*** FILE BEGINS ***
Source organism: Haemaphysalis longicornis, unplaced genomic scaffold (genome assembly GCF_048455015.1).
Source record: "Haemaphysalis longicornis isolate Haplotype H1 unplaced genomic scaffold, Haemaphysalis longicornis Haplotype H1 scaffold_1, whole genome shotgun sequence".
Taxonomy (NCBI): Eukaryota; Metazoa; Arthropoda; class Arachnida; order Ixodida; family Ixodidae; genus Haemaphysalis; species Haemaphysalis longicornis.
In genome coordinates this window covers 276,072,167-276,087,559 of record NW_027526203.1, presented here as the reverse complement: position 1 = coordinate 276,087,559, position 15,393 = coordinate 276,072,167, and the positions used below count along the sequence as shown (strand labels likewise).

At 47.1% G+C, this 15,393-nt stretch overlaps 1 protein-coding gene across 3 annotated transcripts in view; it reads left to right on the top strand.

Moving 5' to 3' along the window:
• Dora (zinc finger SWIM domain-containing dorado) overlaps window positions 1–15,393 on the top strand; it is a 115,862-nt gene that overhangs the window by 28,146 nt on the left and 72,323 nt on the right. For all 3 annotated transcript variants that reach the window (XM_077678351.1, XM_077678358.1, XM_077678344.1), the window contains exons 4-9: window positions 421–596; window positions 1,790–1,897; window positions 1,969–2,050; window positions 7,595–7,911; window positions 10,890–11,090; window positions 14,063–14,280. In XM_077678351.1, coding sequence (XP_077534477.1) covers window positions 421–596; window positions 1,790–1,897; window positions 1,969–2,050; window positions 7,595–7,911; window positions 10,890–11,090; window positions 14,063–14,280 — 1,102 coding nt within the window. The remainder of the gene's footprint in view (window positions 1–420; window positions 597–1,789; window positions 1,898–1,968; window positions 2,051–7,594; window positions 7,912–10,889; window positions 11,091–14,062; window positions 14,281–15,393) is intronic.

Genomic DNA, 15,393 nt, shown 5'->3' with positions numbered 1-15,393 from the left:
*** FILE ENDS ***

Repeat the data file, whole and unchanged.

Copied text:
Source organism: Haemaphysalis longicornis, unplaced genomic scaffold (genome assembly GCF_048455015.1).
Source record: "Haemaphysalis longicornis isolate Haplotype H1 unplaced genomic scaffold, Haemaphysalis longicornis Haplotype H1 scaffold_1, whole genome shotgun sequence".
Taxonomy (NCBI): Eukaryota; Metazoa; Arthropoda; class Arachnida; order Ixodida; family Ixodidae; genus Haemaphysalis; species Haemaphysalis longicornis.
In genome coordinates this window covers 276,072,167-276,087,559 of record NW_027526203.1, presented here as the reverse complement: position 1 = coordinate 276,087,559, position 15,393 = coordinate 276,072,167, and the positions used below count along the sequence as shown (strand labels likewise).

At 47.1% G+C, this 15,393-nt stretch overlaps 1 protein-coding gene across 3 annotated transcripts in view; it reads left to right on the top strand.

Moving 5' to 3' along the window:
• Dora (zinc finger SWIM domain-containing dorado) overlaps window positions 1–15,393 on the top strand; it is a 115,862-nt gene that overhangs the window by 28,146 nt on the left and 72,323 nt on the right. For all 3 annotated transcript variants that reach the window (XM_077678351.1, XM_077678358.1, XM_077678344.1), the window contains exons 4-9: window positions 421–596; window positions 1,790–1,897; window positions 1,969–2,050; window positions 7,595–7,911; window positions 10,890–11,090; window positions 14,063–14,280. In XM_077678351.1, coding sequence (XP_077534477.1) covers window positions 421–596; window positions 1,790–1,897; window positions 1,969–2,050; window positions 7,595–7,911; window positions 10,890–11,090; window positions 14,063–14,280 — 1,102 coding nt within the window. The remainder of the gene's footprint in view (window positions 1–420; window positions 597–1,789; window positions 1,898–1,968; window positions 2,051–7,594; window positions 7,912–10,889; window positions 11,091–14,062; window positions 14,281–15,393) is intronic.

Genomic DNA, 15,393 nt, shown 5'->3' with positions numbered 1-15,393 from the left: